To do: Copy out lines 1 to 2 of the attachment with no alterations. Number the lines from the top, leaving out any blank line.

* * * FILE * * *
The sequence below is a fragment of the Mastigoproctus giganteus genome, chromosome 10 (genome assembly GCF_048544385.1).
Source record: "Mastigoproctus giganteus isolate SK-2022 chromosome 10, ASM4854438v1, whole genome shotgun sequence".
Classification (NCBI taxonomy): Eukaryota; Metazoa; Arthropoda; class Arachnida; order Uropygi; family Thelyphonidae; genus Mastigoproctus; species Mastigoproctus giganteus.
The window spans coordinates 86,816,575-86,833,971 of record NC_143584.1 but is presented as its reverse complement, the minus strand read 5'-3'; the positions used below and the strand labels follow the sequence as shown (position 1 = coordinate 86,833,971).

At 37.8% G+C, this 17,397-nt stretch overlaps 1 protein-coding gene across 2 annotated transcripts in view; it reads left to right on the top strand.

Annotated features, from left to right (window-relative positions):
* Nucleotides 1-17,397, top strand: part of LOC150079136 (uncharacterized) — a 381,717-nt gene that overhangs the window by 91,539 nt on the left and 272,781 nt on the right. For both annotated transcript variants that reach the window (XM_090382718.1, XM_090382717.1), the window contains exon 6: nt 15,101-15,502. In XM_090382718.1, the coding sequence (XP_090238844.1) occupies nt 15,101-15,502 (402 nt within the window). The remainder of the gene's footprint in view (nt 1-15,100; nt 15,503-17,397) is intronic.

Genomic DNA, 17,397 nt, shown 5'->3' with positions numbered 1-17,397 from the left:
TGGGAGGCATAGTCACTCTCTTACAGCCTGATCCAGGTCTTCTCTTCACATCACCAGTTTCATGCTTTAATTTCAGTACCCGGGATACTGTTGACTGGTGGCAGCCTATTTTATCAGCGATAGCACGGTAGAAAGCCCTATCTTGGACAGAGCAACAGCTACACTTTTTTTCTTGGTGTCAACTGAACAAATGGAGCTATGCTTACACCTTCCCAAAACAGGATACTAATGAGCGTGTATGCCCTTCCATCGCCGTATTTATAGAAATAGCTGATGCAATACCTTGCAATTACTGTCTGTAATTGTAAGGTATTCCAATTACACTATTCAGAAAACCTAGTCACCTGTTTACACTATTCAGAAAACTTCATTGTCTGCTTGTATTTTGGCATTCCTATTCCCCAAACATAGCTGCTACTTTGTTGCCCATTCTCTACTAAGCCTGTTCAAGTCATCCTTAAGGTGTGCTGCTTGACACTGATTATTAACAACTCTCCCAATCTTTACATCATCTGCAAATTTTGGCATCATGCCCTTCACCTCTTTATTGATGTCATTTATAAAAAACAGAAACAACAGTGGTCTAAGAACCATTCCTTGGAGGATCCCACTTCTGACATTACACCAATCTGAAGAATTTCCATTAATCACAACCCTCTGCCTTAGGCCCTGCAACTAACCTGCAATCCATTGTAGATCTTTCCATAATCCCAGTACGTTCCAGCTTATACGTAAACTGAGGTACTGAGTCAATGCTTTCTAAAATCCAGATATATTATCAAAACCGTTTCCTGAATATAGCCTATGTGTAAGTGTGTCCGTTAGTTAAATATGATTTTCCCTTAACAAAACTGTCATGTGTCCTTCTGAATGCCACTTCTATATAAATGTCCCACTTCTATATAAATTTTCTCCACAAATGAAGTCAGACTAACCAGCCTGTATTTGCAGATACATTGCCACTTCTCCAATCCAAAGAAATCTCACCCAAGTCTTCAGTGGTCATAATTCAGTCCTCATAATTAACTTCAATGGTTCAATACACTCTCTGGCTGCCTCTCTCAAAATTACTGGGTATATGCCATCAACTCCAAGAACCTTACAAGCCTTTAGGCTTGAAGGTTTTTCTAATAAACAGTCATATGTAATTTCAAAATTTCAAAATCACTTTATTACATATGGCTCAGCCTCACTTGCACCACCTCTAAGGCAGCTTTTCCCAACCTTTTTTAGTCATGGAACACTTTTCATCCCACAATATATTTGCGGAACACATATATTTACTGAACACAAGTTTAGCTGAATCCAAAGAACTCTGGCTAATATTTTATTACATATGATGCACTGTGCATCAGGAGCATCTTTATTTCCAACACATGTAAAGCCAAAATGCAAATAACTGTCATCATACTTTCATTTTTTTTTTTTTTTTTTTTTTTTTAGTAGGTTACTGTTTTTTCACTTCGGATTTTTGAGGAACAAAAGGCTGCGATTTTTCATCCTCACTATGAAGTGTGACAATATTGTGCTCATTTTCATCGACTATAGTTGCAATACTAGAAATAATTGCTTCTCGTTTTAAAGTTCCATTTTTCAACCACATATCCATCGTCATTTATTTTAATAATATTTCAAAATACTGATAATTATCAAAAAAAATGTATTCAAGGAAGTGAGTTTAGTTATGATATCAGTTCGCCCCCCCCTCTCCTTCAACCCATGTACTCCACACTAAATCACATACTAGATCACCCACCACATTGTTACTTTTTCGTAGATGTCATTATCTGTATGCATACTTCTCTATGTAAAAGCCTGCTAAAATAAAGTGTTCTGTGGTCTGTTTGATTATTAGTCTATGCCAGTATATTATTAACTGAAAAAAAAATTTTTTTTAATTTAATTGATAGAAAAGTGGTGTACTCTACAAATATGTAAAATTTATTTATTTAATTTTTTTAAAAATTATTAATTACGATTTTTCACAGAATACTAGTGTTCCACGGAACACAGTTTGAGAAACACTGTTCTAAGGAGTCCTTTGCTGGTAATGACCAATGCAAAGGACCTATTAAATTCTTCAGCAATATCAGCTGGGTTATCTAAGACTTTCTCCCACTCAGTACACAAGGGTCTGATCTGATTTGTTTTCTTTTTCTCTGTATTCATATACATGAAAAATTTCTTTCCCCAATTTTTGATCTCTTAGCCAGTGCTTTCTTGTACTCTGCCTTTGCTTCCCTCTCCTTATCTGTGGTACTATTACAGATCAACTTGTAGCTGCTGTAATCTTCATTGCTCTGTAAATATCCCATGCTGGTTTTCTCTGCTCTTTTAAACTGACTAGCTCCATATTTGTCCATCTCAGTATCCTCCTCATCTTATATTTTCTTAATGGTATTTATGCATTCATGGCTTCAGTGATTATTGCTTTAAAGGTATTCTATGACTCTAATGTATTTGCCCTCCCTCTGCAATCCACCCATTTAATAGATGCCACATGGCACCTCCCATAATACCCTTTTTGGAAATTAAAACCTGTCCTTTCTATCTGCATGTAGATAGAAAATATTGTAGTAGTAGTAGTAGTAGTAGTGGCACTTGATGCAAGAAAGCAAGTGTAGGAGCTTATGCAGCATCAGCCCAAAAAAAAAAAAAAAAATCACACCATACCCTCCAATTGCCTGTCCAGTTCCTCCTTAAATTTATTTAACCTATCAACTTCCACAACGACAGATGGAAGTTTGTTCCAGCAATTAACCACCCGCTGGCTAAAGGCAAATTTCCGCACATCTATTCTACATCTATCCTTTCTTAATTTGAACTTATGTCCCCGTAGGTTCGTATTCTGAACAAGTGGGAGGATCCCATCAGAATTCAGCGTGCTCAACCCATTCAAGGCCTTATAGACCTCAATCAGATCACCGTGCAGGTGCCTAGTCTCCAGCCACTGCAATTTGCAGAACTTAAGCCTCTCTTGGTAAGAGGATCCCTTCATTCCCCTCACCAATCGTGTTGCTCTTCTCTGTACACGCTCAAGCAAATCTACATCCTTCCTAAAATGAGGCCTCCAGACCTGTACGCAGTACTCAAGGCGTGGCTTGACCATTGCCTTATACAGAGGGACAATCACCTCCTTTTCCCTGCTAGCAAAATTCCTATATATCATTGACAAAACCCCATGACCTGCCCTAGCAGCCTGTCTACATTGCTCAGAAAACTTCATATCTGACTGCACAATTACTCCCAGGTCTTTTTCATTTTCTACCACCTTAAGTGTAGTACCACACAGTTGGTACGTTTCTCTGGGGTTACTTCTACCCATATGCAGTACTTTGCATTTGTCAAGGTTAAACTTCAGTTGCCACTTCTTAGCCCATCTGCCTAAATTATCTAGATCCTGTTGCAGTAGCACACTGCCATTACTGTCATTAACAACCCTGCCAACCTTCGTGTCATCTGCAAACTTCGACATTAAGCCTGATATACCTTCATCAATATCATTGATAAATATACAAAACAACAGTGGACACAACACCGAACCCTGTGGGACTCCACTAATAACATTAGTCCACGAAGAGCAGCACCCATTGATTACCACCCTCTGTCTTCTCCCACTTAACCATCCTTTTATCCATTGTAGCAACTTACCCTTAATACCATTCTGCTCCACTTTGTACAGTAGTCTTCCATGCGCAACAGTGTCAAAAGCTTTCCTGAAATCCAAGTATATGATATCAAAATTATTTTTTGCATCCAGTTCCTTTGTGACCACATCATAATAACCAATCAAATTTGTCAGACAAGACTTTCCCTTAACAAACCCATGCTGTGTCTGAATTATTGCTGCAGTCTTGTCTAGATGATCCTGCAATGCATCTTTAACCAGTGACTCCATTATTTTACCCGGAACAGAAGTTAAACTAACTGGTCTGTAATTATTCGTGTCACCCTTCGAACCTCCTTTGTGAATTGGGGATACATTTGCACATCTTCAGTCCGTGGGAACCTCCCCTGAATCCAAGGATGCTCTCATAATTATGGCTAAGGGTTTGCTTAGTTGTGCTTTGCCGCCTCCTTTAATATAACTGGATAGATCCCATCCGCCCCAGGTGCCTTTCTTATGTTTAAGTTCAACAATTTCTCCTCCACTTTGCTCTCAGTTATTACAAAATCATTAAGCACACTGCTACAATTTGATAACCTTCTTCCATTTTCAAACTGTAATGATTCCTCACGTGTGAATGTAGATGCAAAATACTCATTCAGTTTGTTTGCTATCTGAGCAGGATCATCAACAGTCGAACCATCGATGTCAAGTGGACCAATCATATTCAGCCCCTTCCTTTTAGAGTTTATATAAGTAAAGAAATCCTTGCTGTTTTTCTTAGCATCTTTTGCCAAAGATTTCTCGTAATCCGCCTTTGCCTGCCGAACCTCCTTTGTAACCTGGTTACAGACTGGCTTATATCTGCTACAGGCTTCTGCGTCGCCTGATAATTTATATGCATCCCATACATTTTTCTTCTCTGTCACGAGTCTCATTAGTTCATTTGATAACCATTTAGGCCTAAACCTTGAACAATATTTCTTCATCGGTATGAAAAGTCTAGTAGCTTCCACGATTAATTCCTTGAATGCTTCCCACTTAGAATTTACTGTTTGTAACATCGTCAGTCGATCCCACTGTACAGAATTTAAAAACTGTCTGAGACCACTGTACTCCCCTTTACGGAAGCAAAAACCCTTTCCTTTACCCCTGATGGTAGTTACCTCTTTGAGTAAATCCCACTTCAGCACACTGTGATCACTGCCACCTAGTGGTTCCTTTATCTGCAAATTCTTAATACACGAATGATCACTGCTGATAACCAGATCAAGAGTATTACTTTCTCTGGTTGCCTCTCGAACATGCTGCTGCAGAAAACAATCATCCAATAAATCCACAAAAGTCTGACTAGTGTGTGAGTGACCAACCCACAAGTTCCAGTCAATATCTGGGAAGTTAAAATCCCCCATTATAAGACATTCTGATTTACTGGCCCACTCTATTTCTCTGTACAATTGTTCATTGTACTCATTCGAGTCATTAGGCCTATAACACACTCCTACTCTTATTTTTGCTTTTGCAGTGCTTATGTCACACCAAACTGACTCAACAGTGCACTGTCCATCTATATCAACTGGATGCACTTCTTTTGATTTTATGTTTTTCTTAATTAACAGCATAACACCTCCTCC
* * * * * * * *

The sequence below is a fragment of the Mastigoproctus giganteus genome, chromosome 10 (genome assembly GCF_048544385.1).
Source record: "Mastigoproctus giganteus isolate SK-2022 chromosome 10, ASM4854438v1, whole genome shotgun sequence".